Occupied Paris, 1944. The swastika flies from the top of the Eiffel Tower, Nazi officers patrol the elegant boulevards and the once-vibrant city is shrouded in suspicion and fear. At a chic Right Bank address, a ghastly pile of dismembered bodies is discovered. Even in these sinister times, the crime scene is amongst the most harrowing veteran detective Georges Massu has ever seen. The property's owner, well-to-do Dr Marcel Petiot, immediately becomes the number-one suspect, but he has vanished without a trace. As the police delve into the doctor's past, they uncover a disturbing history of violence and corruption. Drugs, theft, links to the criminal underworld and a string of missing women: for Massu, it seems like a cut-and-dry case. But as the manhunt intensifies and all of Paris clamours for the latest news, the investigation leads the police to Gestapo files detailing Petiot's involvement in the city's secret escape network. Is Massu pursuing a sadistic serial killer or a hero of the Resistance? Who are Petiot's victims? In this fascinating true account of a case that gripped wartime Paris, David King draws extensively on new sources, including previously classified French files, to paint a chilling portrait of a murderer whose crimes devastated a city already in the grip of evil.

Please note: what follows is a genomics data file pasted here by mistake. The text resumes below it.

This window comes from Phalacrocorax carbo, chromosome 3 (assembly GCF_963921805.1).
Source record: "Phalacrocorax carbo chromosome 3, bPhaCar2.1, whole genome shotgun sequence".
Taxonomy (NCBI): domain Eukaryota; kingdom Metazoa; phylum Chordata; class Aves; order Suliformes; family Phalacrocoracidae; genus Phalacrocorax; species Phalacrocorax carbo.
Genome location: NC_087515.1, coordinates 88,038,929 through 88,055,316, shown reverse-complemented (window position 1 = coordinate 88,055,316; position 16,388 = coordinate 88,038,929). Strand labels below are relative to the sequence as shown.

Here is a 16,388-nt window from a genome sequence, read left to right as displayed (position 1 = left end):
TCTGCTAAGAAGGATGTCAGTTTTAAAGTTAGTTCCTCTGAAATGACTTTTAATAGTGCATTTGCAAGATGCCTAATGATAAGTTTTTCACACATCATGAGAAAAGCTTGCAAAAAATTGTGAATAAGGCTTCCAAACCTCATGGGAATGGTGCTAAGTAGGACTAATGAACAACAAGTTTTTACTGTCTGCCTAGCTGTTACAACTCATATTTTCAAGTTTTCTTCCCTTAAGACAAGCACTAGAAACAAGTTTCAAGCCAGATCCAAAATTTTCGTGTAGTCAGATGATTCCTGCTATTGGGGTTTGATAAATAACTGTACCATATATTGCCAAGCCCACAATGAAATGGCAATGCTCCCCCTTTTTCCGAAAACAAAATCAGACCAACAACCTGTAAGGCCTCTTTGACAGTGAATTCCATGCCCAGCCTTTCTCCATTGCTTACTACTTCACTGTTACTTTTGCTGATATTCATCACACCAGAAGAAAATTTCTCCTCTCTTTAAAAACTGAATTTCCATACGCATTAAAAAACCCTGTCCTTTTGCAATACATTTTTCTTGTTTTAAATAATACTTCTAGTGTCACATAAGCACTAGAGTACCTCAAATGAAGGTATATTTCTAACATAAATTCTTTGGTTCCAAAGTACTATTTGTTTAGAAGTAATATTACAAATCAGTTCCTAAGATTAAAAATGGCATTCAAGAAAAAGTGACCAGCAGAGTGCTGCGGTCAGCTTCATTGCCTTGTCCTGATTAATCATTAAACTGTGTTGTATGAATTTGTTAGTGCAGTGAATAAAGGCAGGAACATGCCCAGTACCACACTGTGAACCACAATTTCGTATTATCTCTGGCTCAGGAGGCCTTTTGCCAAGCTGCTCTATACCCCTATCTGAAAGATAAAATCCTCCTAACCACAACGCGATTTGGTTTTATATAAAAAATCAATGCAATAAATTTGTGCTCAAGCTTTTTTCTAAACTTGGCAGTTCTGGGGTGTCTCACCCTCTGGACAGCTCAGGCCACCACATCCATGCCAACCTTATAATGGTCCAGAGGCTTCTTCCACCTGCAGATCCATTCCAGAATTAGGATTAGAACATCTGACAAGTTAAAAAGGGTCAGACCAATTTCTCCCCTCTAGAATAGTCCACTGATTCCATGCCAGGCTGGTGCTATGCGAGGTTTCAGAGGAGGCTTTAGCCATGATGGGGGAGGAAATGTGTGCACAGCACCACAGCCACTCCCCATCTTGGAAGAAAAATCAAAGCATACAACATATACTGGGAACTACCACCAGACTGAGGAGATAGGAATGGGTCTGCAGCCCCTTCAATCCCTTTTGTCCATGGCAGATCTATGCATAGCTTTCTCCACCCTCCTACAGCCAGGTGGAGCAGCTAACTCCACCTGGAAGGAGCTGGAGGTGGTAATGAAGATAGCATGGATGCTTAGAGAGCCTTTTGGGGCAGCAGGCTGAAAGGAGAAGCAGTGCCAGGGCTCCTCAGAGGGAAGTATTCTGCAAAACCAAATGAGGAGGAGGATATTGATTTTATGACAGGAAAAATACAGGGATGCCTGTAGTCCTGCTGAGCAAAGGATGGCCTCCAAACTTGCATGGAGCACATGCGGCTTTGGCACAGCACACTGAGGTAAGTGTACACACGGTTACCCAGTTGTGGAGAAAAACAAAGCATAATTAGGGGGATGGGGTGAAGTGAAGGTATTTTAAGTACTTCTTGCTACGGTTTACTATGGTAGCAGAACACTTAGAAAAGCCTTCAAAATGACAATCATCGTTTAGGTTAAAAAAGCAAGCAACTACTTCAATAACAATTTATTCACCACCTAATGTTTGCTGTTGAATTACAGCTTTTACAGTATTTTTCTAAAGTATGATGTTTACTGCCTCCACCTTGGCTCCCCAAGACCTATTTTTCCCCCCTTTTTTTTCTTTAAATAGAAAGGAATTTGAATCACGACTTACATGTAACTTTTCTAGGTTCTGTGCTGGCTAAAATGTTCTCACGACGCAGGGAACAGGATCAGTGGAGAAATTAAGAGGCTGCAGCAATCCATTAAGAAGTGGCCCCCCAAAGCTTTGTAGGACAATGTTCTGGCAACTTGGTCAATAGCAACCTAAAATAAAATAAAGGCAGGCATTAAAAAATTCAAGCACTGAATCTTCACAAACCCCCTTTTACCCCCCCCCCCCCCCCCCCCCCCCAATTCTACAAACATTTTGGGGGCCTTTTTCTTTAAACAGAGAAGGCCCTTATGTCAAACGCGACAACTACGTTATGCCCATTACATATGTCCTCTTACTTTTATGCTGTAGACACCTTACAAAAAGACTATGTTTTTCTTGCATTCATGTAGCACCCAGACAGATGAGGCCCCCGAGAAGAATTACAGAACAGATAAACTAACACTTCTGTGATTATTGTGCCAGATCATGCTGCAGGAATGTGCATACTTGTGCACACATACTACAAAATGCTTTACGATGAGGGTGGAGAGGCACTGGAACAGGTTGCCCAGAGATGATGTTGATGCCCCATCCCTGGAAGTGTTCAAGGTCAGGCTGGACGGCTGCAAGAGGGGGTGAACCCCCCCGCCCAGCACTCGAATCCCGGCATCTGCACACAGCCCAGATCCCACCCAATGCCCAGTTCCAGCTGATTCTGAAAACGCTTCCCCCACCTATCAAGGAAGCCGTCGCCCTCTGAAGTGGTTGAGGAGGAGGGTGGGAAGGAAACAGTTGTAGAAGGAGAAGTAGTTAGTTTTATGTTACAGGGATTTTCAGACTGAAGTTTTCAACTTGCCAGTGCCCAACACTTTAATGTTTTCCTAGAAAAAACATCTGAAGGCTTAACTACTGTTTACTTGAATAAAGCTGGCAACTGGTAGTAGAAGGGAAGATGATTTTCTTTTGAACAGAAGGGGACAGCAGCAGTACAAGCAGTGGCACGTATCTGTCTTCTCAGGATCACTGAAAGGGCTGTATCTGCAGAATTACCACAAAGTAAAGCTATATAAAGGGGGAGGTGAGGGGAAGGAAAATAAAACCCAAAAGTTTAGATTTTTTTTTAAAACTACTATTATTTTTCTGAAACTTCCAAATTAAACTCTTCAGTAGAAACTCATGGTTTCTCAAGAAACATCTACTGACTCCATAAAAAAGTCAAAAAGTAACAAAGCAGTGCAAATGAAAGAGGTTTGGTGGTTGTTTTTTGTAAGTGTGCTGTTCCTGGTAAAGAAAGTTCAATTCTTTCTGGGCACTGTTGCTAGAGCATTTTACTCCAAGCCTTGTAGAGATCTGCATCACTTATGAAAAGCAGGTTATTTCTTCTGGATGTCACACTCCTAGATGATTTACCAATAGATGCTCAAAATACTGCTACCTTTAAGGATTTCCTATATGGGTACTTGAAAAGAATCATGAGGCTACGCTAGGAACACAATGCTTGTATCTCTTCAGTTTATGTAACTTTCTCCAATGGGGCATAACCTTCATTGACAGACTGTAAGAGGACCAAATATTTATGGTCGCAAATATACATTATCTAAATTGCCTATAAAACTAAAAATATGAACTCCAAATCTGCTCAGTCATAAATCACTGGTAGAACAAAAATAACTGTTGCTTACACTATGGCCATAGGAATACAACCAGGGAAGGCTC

In an age where you can even play games on your mobile phone, traditional indoor games, or parlour games as they were called by the Victorians, might be regarded as a thing of the past. However, there are many reasons for us to bring them back to the mainstream. Indoor games work because they are simple, they cost nothing, you need very little equipment, they exercise the mind creatively and intellectually and they cut across generations. But most of all they are fun. Parlour Games contains everything you need to know to play over 60 games ordered alphabetically for quick and easy reference, plus its a lovely gift to pass on for future generations to enjoy! So instead of reaching for the remote control, why not play a few family games instead? With Parlour Games you'll never be bored indoors! Word count: 15,000
In this highly original publishing package Dominic O'Brien reveals the secrets of mastering the art of memory and provides us with a basic tool kit for boosting our skills of memorization and recall. The kit consists of three components: a 88-page introduction to memory techniques that reveals the what, the why and the how of Dominic's proven methods; a pictorial memory journey map to be used in conjunction with the Journey Method, a basic and highly versatile memorization procedure that exploits the power of mental association to provide unforgettable cues for recall; and, lastly, a deck of 50 flash cards providing tips and techniques (and self-testing exercises) on one side, and, on the other, numbers and drawn objects to practise on, using the journey map or other tricks of the trade described in the book. The key to improving your memory is two-fold: knowing the expert methods devised by one of the most retentive and focused brains in the world, and practising them until you see marked improvements in your performance. This tool kit is all you'll need to train yourself to be a memory maestro.